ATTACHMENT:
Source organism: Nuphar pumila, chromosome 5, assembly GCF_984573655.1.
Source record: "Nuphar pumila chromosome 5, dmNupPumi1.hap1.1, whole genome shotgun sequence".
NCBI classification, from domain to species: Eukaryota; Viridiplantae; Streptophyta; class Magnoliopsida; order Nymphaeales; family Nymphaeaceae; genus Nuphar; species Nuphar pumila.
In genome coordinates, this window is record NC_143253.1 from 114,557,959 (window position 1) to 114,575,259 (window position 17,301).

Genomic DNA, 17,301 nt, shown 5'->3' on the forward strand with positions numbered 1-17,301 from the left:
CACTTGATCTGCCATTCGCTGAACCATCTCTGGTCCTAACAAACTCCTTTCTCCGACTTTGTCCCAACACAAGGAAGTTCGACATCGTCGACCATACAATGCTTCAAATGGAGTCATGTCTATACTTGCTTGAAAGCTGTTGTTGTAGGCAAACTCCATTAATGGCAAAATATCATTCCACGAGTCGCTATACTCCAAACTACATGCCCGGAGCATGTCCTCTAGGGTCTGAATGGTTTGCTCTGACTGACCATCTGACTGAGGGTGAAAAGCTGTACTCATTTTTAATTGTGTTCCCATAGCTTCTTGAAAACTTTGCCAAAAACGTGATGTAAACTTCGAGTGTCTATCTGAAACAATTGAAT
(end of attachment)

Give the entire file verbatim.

Source organism: Nuphar pumila, chromosome 5, assembly GCF_984573655.1.
Source record: "Nuphar pumila chromosome 5, dmNupPumi1.hap1.1, whole genome shotgun sequence".
NCBI classification, from domain to species: Eukaryota; Viridiplantae; Streptophyta; class Magnoliopsida; order Nymphaeales; family Nymphaeaceae; genus Nuphar; species Nuphar pumila.
In genome coordinates, this window is record NC_143253.1 from 114,557,959 (window position 1) to 114,575,259 (window position 17,301).

Genomic DNA, 17,301 nt, shown 5'->3' on the forward strand with positions numbered 1-17,301 from the left:
CACTTGATCTGCCATTCGCTGAACCATCTCTGGTCCTAACAAACTCCTTTCTCCGACTTTGTCCCAACACAAGGAAGTTCGACATCGTCGACCATACAATGCTTCAAATGGAGTCATGTCTATACTTGCTTGAAAGCTGTTGTTGTAGGCAAACTCCATTAATGGCAAAATATCATTCCACGAGTCGCTATACTCCAAACTACATGCCCGGAGCATGTCCTCTAGGGTCTGAATGGTTTGCTCTGACTGACCATCTGACTGAGGGTGAAAAGCTGTACTCATTTTTAATTGTGTTCCCATAGCTTCTTGAAAACTTTGCCAAAAACGTGATGTAAACTTCGAGTGTCTATCTGAAACAATTGAAT